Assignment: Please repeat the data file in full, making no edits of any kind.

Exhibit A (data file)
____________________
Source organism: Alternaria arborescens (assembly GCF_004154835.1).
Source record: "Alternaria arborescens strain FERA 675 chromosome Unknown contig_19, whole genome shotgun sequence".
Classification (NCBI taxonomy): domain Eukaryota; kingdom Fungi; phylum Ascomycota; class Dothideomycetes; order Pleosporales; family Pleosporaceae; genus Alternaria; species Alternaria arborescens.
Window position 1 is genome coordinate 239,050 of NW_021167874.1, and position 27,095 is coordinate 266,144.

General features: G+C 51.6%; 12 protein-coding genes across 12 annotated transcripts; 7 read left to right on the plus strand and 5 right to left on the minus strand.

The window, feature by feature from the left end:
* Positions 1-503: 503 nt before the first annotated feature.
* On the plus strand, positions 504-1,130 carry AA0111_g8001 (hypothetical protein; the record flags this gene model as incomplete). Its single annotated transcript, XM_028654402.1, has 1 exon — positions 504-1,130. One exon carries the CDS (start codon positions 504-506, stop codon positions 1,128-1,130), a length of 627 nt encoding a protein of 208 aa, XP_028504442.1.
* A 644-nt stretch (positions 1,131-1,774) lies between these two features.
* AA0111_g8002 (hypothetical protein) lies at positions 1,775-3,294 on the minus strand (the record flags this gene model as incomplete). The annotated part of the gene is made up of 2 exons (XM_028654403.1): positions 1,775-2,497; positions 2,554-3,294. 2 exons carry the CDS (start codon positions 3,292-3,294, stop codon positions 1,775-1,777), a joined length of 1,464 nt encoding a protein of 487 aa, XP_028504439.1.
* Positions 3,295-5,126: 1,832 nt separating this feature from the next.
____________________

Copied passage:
Source organism: Alternaria arborescens (assembly GCF_004154835.1).
Source record: "Alternaria arborescens strain FERA 675 chromosome Unknown contig_19, whole genome shotgun sequence".
Classification (NCBI taxonomy): domain Eukaryota; kingdom Fungi; phylum Ascomycota; class Dothideomycetes; order Pleosporales; family Pleosporaceae; genus Alternaria; species Alternaria arborescens.
Window position 1 is genome coordinate 239,050 of NW_021167874.1, and position 27,095 is coordinate 266,144.

General features: G+C 51.6%; 12 protein-coding genes across 12 annotated transcripts; 7 read left to right on the plus strand and 5 right to left on the minus strand.

The window, feature by feature from the left end:
* Positions 1-503: 503 nt before the first annotated feature.
* On the plus strand, positions 504-1,130 carry AA0111_g8001 (hypothetical protein; the record flags this gene model as incomplete). Its single annotated transcript, XM_028654402.1, has 1 exon — positions 504-1,130. One exon carries the CDS (start codon positions 504-506, stop codon positions 1,128-1,130), a length of 627 nt encoding a protein of 208 aa, XP_028504442.1.
* A 644-nt stretch (positions 1,131-1,774) lies between these two features.
* AA0111_g8002 (hypothetical protein) lies at positions 1,775-3,294 on the minus strand (the record flags this gene model as incomplete). The annotated part of the gene is made up of 2 exons (XM_028654403.1): positions 1,775-2,497; positions 2,554-3,294. 2 exons carry the CDS (start codon positions 3,292-3,294, stop codon positions 1,775-1,777), a joined length of 1,464 nt encoding a protein of 487 aa, XP_028504439.1.
* Positions 3,295-5,126: 1,832 nt separating this feature from the next.